Straw Bear named their band after a “bizarre” festival in the home counties during which a single participant is dressed as yep, a straw bear, in celebration of the start of the agricultural year. This says more about frontman and founding member Ian Ray’s sense of the offbeat than it does about any association with crop rotation schemes among their members. This is mirrored in the quirky lyrics and weaving melodies of ‘Fiction’ – the third album and by far the most psychedelic release by this unorthodox, intriguing fellowship.
Like its predecessor, ‘Black Bank,’ ‘Fiction’ harks back. Where it harks back to is open to interpretation but progress is definite despite the historical feel. Cerys Matthews, Bob Harris et al were huge aficionados of the last offering, but knowing them both, they’ll appreciate the efforts that Straw Bear have made to grow as a band. They’ve not stuck to a winning formula but branched out in a new and exciting direction. Many bands start out with the acoustic ‘bedroom’ feel until they grow more confident in their own skin, and that’s how Straw Bear have matured. ‘Fiction’ is their best album yet, although there are better still to come.
Having listened a few times to this record and absorbed their influences e.g. Shins and Fleet Foxes, it’s surprising that the list didn’t include The Byrds and The Coral among them. But opinions are subjective… The brief title track gives a window into what’s to come – punchy melody and dare I say a bit of that bright Hank Marvin style. There’s little doubt that ‘All You Need Is An Electric Guitar’ brings George Harrison to mind and it’s odd but ‘The Healing Of Augusta De La Ru’ has overtures of Donovan. Which just shows how much there is here to draw on. ‘Shut The Door’ stands out as – and let’s hope it will be – the next single with its simple yet formidable lyric: “We should go for a drink/At a lonely place, I’m a lonely face/Tell me when’s good for you so I don’t have to/We should catch up soon.” It might not sound very American. But it’s English americana, spilling over with irony.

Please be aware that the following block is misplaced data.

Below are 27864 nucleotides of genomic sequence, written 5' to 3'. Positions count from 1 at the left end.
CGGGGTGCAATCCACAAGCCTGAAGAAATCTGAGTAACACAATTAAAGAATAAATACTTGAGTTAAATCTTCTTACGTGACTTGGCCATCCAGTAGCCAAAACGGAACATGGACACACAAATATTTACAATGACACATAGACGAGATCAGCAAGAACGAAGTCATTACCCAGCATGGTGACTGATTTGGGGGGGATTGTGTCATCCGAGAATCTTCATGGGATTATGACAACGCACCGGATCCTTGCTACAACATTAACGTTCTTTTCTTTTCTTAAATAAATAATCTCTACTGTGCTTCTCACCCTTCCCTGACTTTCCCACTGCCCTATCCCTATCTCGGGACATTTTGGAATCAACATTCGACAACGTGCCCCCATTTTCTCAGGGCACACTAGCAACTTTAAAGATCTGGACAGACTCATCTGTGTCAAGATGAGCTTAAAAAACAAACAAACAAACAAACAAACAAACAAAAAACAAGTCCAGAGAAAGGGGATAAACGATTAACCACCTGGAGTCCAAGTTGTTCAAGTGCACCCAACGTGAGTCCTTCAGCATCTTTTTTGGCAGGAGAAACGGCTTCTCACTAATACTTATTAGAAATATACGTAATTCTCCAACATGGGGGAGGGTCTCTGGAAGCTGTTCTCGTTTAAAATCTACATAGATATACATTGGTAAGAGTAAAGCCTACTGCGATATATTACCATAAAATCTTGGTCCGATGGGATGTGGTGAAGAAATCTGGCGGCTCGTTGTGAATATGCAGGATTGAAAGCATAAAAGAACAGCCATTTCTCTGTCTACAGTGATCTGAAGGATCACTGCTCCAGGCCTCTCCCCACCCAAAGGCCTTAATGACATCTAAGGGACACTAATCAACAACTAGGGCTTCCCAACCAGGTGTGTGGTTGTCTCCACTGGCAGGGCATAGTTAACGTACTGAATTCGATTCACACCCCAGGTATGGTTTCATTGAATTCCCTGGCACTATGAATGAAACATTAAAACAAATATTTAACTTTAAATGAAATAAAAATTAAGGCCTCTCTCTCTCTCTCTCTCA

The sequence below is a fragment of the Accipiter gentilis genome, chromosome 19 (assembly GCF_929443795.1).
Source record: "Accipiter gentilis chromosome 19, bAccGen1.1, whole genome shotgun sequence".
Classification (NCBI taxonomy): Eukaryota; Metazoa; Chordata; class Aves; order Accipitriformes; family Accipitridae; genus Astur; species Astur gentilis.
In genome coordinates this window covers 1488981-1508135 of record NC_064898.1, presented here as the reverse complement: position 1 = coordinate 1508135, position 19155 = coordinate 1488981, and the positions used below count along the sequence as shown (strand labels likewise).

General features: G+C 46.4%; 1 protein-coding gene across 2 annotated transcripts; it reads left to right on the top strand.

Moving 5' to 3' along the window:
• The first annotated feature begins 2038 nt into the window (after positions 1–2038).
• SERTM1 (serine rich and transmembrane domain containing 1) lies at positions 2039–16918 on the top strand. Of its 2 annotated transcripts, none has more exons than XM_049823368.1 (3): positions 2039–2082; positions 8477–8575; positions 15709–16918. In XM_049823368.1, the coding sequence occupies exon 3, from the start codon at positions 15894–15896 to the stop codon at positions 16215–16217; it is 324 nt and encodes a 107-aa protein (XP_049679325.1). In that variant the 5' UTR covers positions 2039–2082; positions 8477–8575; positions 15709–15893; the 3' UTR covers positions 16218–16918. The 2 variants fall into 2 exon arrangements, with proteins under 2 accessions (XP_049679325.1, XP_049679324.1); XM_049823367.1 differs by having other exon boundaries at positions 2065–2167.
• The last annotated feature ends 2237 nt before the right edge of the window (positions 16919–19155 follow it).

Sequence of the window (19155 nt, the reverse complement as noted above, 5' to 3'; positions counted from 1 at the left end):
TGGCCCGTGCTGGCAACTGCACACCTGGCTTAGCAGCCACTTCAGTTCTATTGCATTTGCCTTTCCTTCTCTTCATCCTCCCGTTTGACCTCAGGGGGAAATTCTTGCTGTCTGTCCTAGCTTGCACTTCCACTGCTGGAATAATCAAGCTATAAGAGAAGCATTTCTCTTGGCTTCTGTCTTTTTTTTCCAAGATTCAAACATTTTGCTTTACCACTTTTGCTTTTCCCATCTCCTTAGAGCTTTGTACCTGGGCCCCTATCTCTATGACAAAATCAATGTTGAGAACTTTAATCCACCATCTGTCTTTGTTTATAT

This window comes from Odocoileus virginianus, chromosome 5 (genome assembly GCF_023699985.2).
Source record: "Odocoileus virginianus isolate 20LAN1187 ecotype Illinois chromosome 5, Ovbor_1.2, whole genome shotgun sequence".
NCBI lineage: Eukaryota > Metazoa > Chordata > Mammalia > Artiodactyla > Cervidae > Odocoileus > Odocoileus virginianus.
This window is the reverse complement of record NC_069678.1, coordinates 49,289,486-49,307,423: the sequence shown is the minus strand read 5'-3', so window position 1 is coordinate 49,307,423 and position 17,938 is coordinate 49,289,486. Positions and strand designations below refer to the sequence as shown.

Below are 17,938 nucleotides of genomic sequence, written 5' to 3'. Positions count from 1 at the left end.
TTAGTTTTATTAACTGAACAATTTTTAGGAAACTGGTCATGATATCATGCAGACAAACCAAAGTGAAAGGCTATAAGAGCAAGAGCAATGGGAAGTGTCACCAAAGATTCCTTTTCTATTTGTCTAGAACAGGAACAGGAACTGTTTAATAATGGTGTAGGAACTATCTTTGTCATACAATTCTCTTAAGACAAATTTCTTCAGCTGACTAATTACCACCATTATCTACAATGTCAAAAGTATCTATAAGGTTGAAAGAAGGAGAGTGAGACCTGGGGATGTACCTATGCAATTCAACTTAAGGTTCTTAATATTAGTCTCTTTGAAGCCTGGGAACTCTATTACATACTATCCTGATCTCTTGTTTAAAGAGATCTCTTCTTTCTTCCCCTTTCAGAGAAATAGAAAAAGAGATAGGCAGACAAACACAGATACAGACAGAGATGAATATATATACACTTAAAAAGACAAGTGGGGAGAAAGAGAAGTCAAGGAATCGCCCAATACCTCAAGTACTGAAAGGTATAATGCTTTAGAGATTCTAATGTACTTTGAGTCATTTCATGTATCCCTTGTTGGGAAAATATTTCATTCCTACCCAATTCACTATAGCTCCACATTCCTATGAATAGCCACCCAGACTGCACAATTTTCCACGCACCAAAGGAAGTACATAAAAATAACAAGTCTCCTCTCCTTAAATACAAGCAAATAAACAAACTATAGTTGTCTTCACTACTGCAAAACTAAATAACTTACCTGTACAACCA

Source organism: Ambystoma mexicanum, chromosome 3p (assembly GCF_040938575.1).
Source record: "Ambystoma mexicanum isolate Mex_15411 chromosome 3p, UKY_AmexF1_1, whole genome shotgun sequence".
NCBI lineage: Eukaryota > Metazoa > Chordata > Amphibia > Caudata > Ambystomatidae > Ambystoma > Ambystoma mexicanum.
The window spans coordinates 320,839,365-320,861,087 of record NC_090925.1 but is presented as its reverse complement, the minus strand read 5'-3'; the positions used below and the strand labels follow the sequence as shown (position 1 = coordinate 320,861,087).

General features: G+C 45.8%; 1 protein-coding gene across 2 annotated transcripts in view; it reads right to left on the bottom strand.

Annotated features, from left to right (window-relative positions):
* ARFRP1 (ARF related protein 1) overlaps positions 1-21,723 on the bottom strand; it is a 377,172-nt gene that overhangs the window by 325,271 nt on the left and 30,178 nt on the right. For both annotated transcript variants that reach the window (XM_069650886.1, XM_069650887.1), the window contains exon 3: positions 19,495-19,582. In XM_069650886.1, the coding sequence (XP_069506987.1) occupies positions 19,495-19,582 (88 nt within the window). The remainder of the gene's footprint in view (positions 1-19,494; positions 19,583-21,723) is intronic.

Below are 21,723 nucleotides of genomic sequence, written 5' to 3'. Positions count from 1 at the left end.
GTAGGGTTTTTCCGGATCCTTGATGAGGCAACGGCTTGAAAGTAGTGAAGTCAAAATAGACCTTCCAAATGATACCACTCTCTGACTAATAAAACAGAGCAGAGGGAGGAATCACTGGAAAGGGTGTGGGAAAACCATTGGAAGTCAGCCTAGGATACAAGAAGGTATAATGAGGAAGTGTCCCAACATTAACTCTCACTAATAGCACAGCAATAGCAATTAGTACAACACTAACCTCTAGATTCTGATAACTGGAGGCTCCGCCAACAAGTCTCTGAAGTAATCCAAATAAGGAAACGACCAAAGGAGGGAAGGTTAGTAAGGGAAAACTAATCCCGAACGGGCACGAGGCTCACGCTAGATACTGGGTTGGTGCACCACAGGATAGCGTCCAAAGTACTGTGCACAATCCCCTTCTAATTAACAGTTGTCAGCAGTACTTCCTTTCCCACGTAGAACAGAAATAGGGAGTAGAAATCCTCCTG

Talking of americana, ‘Venetian gothic’ is as close as this comes to the midwest sound. Pilgrims holler over a backdrop of imaginary mountainous Utah echoes. Intentional or not, Straw Bear hit the red dirt when they want to. ‘Your Middle Name’ finishes the album in a folky chilled out way. Just like, well, a Paddington Straw Bear.
Here is a classic example of a band that takes a few listens to appreciate. As our readers know, that often makes them all the more worth listening to. Bob Harris seldom gets it wrong and these home counties festival goers show that ‘Fiction’ can be the real thing.